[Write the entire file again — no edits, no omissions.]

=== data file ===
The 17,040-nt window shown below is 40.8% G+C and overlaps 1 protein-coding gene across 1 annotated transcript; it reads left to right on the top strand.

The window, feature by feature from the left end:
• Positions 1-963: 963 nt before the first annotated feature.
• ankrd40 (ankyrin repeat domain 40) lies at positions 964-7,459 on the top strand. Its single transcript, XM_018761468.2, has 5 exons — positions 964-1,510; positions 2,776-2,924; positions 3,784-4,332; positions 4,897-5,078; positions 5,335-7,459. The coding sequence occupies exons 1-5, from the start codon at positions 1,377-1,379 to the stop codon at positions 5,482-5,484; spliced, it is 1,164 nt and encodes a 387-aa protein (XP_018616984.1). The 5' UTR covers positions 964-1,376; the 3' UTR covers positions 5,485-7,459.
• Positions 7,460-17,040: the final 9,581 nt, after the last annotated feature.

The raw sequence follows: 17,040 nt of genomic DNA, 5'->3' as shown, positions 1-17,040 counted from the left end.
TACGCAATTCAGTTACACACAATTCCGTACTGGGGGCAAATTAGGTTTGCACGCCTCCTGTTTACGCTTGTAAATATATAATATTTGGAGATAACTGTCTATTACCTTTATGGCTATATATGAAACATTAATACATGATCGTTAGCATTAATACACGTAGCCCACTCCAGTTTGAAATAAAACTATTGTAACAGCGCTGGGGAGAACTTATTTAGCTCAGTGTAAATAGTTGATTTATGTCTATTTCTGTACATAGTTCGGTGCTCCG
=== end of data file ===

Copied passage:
The 17,040-nt window shown below is 40.8% G+C and overlaps 1 protein-coding gene across 1 annotated transcript; it reads left to right on the top strand.

The window, feature by feature from the left end:
• Positions 1-963: 963 nt before the first annotated feature.
• ankrd40 (ankyrin repeat domain 40) lies at positions 964-7,459 on the top strand. Its single transcript, XM_018761468.2, has 5 exons — positions 964-1,510; positions 2,776-2,924; positions 3,784-4,332; positions 4,897-5,078; positions 5,335-7,459. The coding sequence occupies exons 1-5, from the start codon at positions 1,377-1,379 to the stop codon at positions 5,482-5,484; spliced, it is 1,164 nt and encodes a 387-aa protein (XP_018616984.1). The 5' UTR covers positions 964-1,376; the 3' UTR covers positions 5,485-7,459.
• Positions 7,460-17,040: the final 9,581 nt, after the last annotated feature.

The raw sequence follows: 17,040 nt of genomic DNA, 5'->3' as shown, positions 1-17,040 counted from the left end.
TACGCAATTCAGTTACACACAATTCCGTACTGGGGGCAAATTAGGTTTGCACGCCTCCTGTTTACGCTTGTAAATATATAATATTTGGAGATAACTGTCTATTACCTTTATGGCTATATATGAAACATTAATACATGATCGTTAGCATTAATACACGTAGCCCACTCCAGTTTGAAATAAAACTATTGTAACAGCGCTGGGGAGAACTTATTTAGCTCAGTGTAAATAGTTGATTTATGTCTATTTCTGTACATAGTTCGGTGCTCCG